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Old 03-27-2009, 05:17 AM   #51
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yes but their job loss guarantee is just to take the car back. depending on the length of the loan and how long you have been paying on it, they may come out to the good on the deal. I don't know the details of that guarantee but it does make me wonder.

it also had helped them push cars in this pressing economy. and as far as warranties go, dodge has the best with the lifetime powertrain warranty but it isn't transferrable and if you alter the vehicle pretty much at all, the warranty is void.

*edit* that hasn't made me run out and buy from either of those companies.
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Old 03-27-2009, 05:23 AM   #52
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I thought the upside was it wouldn't mess with your credit score? Since you'd lose the car either way, that's an overall plus. Besides, I only meant that their marketing department was good at their jobs, not good in the morality sense!
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Old 03-27-2009, 05:30 AM   #53
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you are right about the marketing strategy on that one.

my concern is, would you be better off selling it yourself in some cases? if you only owe one more year on a five year loan. you could take it to carmax and get more than the payoff. it would be good for the first year or so, especially in this economy
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Old 03-27-2009, 05:37 AM   #54
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I'm sure you're correct. While not admirable, this sort of thing comes up all the time as it is. You can generally get more money selling your car yourself than trading it in, for example.

I was about to go into a rant, but stopped the impulse.
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Old 03-27-2009, 05:49 AM   #55
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Selling it yourself is likely to be impractical. For one thing, there's a good chance you'll be upside-down when you try to sell it, making it impossible. For another, you don't need to make two more loan and insurance payments while you wait for the car to sell. When you lose your job, you usually plan on getting a new job very soon, and you know you'll need a car so you hang on to it as long as you can...then one day you realize you're screwed and it's too late.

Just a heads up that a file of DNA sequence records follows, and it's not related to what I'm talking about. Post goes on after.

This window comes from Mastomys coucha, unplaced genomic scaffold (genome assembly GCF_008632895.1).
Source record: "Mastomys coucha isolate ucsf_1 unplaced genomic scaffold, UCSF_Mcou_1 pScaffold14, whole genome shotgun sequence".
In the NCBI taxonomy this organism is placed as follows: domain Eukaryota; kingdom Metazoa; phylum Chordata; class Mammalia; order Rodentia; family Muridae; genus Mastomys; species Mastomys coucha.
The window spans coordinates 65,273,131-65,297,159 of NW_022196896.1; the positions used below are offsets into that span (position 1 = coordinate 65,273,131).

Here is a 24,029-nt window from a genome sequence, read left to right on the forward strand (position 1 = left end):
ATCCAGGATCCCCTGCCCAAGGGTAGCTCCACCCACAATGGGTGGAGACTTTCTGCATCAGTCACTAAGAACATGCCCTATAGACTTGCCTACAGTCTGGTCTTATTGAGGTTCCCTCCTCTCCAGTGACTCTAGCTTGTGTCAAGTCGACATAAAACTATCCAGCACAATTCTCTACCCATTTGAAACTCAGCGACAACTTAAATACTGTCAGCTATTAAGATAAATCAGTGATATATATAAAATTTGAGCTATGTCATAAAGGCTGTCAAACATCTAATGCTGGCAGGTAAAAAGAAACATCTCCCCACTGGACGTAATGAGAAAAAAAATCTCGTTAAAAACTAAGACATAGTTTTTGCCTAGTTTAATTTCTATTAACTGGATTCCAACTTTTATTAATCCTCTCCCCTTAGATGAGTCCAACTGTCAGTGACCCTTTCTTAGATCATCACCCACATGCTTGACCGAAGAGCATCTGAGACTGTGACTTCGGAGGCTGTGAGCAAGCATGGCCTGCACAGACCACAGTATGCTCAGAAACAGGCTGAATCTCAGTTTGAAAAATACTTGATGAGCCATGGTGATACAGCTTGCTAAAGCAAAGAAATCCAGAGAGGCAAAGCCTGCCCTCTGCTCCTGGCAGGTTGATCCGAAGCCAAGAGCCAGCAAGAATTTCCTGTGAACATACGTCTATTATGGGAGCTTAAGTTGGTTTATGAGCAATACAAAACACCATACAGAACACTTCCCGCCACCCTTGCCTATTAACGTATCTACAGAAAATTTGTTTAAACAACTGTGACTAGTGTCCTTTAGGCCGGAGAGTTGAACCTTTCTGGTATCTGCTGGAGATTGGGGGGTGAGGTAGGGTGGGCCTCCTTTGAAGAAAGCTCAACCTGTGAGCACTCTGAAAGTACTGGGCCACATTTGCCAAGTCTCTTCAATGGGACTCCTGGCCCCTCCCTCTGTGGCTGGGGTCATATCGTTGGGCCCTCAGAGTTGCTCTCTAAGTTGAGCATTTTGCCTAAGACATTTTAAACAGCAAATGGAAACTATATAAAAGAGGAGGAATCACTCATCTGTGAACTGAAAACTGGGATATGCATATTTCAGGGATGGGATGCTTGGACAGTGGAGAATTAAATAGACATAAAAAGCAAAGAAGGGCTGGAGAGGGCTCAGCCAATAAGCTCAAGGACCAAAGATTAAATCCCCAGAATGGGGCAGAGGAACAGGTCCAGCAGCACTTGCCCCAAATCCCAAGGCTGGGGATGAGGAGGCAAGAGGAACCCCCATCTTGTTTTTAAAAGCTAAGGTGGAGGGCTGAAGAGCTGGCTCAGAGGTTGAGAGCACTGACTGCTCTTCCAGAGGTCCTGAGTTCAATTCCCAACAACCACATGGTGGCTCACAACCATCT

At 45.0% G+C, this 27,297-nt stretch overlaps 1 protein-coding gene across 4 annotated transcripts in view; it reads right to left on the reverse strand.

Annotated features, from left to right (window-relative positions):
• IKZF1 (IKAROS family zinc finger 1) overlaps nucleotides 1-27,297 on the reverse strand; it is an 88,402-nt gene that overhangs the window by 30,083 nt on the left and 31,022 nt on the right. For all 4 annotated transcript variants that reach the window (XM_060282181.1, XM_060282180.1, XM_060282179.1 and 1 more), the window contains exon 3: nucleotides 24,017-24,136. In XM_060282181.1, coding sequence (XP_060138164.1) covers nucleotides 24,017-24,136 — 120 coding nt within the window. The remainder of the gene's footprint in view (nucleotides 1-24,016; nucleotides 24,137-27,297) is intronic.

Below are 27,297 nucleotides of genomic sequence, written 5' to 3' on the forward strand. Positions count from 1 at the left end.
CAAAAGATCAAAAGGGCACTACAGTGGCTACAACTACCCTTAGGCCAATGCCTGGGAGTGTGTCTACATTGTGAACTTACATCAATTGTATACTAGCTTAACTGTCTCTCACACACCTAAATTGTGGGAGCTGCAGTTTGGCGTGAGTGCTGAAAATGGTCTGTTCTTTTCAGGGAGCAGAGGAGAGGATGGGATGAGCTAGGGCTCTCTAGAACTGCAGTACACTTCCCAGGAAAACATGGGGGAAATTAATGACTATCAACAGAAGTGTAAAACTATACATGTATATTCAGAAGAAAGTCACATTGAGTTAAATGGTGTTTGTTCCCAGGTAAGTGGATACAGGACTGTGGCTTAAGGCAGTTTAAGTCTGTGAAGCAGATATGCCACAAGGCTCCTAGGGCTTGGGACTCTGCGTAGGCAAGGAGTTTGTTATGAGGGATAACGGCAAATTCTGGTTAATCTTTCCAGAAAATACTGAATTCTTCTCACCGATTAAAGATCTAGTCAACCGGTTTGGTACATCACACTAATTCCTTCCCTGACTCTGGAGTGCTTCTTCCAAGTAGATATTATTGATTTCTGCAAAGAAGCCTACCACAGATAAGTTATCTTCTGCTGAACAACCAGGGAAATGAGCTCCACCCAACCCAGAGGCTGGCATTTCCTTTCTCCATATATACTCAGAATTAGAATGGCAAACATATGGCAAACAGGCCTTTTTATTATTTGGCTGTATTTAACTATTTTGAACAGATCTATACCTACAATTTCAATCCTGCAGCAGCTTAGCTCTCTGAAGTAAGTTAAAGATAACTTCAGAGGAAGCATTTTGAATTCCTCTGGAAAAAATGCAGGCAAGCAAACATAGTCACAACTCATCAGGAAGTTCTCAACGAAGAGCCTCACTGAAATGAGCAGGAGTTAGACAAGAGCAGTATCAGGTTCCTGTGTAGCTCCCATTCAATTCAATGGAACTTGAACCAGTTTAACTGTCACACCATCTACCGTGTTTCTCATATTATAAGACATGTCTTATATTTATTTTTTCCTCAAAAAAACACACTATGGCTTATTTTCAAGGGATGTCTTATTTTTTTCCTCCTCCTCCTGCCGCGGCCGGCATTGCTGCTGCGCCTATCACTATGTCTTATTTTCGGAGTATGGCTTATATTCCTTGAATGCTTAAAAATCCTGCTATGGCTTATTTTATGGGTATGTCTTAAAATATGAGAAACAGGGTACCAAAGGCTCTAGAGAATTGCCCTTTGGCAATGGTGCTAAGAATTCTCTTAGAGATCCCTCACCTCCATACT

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Old 03-27-2009, 06:07 AM   #56
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How long are people upside-down for with typical car loans?

Here's a news story discussing Hyundai's plan.
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Function: noun
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: a psychological condition or a relationship in which a person is controlled or manipulated by another who is affected with a pathological condition (as an addiction to alcohol or heroin) ; broadly : dependence on the needs of or control by another
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Old 03-27-2009, 06:32 AM   #57
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A couple of years ago Mitsubishi was advertising no payments for like 2 or 3 years. I imagine all those people are upside down throughout the entire loan!

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Old 03-27-2009, 06:41 AM   #58
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Yeah, but that ain't "typical".

My Accent was my first new car. I considered getting a loan just to build up my credit history, but didn't, so I have very little knowledge of car loan details. That's why I was asking.
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co de pen den cy
Pronunciation: \kō-di-ˈpen-dən(t)-sē\
Function: noun
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: a psychological condition or a relationship in which a person is controlled or manipulated by another who is affected with a pathological condition (as an addiction to alcohol or heroin) ; broadly : dependence on the needs of or control by another
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Old 03-27-2009, 07:41 AM   #59
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Most loans for new cars put you into a position where you are upside down on the loan up until the last year of it.

Exceptions are loans that got more than 15% down over a short term and zero interest loans over a short term. A large down payment with a long term will start you out ahead but in the first two years the car depreciates faster than you are paying on it and zero interest loans usually just trade off interest for a lower payment instead of a shorter term so you end up with a car depreciating faster than you are paying.
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Old 03-27-2009, 08:12 AM   #60
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Until the last year? Yikes. Given the fast depreciation of new cars and the higher interest the bigger the principal is, I guess it figures.
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Main Entry: co de pen dence - see codependency
co de pen den cy
Pronunciation: \kō-di-ˈpen-dən(t)-sē\
Function: noun
Date: 1979

: a psychological condition or a relationship in which a person is controlled or manipulated by another who is affected with a pathological condition (as an addiction to alcohol or heroin) ; broadly : dependence on the needs of or control by another
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